Here's a hint: It's not coming from the US Mint. Oh, sure, it's made at the US Mint, but I've done my research. There is no history whatsoever of any sort of deal made with the Tooth Fairy for distribution of coins. As far as I can tell, they all go to banks and casinos and then get distributed from there. Now, I imagine that the Tooth Fairy could possibly withdraw from the banks, but it seems to me that banker's hours and Tooth Fairy hours are quite opposite, and never the twain shall meet -- not until they start dispensing coins from ATMs. Or until the casinos start accepting a 5 tooth minimum bet.

So, in essence, I can only imagine that the Tooth Fairy is thus conjuring her coins into existence somehow. Because I believe the Tooth Fairy to be above theft, let's assume that she's making her own coins.

Now, according to the 2000 U.S.Census, there are roughly 70.2 million people under the age of 18 in the US. Let's assume that 40% of those are between the ages of 5 and 10. That's 28.1 million kids, all of tooth-losing age -- or tooth-harvesting age depending on the point of view. The average child has 20 deciduous or "baby" teeth. Let's assume that a quarter of them get lost and never make it to the pillow. So, if the Tooth Fairy gives each tooth-bearing child one dollar for each tooth that he or she manages to keep long enough to put under their pillow at night that's $421 million that she's allotting to the country's children. And let's not forget that each year, there are more kids starting to lose teeth, and the birth rate in the US is about 4 million born per year right now (That's $65 million per year unaccounted for!).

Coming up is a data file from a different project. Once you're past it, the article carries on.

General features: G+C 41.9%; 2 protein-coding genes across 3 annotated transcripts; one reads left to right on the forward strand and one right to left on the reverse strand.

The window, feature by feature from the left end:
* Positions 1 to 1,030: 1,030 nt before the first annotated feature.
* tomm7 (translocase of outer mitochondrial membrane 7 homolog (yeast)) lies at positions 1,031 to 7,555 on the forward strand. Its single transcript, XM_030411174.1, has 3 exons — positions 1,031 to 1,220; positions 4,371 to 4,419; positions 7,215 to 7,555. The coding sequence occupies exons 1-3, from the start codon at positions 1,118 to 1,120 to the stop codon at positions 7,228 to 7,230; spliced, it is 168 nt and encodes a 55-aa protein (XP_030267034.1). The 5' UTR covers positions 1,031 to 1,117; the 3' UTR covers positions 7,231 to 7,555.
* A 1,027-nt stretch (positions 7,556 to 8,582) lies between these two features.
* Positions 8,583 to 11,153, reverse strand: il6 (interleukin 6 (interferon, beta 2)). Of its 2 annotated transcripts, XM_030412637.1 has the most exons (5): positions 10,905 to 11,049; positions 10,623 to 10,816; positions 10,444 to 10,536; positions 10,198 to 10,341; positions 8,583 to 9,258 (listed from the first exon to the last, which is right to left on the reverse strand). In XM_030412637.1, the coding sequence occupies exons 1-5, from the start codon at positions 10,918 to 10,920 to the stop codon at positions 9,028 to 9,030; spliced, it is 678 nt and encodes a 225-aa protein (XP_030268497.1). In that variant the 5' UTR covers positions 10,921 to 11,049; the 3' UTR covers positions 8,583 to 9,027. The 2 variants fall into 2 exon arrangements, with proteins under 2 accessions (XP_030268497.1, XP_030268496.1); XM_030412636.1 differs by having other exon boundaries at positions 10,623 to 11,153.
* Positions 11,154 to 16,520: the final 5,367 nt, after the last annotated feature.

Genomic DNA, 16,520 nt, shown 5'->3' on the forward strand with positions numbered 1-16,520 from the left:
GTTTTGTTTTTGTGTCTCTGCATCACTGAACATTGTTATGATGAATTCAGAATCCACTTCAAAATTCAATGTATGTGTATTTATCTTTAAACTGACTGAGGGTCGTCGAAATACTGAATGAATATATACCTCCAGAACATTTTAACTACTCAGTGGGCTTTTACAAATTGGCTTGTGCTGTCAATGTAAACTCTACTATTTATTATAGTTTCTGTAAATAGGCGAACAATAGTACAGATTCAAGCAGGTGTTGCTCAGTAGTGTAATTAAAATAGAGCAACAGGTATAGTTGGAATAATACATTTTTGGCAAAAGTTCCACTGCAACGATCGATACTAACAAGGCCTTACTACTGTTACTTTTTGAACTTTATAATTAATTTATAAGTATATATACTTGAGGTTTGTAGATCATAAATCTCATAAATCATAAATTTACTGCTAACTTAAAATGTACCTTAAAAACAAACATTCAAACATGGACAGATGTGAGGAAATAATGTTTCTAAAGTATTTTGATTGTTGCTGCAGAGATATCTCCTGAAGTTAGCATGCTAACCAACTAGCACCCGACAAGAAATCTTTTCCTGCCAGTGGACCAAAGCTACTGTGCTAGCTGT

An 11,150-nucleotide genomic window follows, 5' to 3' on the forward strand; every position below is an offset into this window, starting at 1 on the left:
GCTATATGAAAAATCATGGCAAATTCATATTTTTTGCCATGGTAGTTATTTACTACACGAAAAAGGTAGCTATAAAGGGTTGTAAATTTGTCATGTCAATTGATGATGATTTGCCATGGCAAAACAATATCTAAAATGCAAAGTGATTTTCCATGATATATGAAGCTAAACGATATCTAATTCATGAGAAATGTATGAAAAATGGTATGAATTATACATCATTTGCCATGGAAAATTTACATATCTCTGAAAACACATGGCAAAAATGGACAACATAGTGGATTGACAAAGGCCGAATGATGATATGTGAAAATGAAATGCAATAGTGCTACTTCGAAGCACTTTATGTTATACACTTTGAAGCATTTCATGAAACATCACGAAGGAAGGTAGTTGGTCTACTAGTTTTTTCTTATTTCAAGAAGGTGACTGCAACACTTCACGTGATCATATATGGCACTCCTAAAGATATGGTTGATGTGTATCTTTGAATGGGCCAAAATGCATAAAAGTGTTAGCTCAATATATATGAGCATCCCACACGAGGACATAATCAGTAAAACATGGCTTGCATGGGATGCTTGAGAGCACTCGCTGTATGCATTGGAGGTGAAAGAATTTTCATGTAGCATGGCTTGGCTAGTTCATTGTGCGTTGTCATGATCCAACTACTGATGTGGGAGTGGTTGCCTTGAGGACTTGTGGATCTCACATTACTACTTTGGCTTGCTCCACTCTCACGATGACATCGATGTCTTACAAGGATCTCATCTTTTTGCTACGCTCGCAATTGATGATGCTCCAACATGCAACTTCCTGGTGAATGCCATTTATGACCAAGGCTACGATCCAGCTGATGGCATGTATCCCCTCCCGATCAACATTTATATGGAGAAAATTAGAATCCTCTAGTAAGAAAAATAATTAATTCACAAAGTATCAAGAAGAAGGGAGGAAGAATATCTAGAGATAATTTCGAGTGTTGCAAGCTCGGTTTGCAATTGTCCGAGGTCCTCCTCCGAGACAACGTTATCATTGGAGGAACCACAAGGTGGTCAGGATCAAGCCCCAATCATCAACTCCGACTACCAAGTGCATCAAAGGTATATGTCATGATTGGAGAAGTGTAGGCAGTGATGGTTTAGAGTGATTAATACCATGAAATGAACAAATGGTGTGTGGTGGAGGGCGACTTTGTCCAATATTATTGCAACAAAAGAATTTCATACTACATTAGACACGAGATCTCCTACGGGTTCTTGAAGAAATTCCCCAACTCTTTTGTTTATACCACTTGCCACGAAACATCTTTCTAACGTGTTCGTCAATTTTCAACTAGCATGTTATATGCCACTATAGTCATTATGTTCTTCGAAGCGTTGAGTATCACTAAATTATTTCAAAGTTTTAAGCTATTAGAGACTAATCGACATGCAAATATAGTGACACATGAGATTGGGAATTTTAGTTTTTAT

It seems to me that somebody in the government must have caught on. It's as plain as day -- there were roughly 65 million coins coming into circulation every year that the US Government had nothing to do with -- they're losing money, inflation is soaring, and kids keep demanding more. Call it stiumlation of the economy, if you want. Uncontrolled, it's dangerous, the dollar weakens, we fall into recession. Something had to be done.

(A quick side note: I am not guilty of putting these coins into circulation. I still have every coin the Tooth Fairy left for me. I spent the ones that my mom left for me, though.)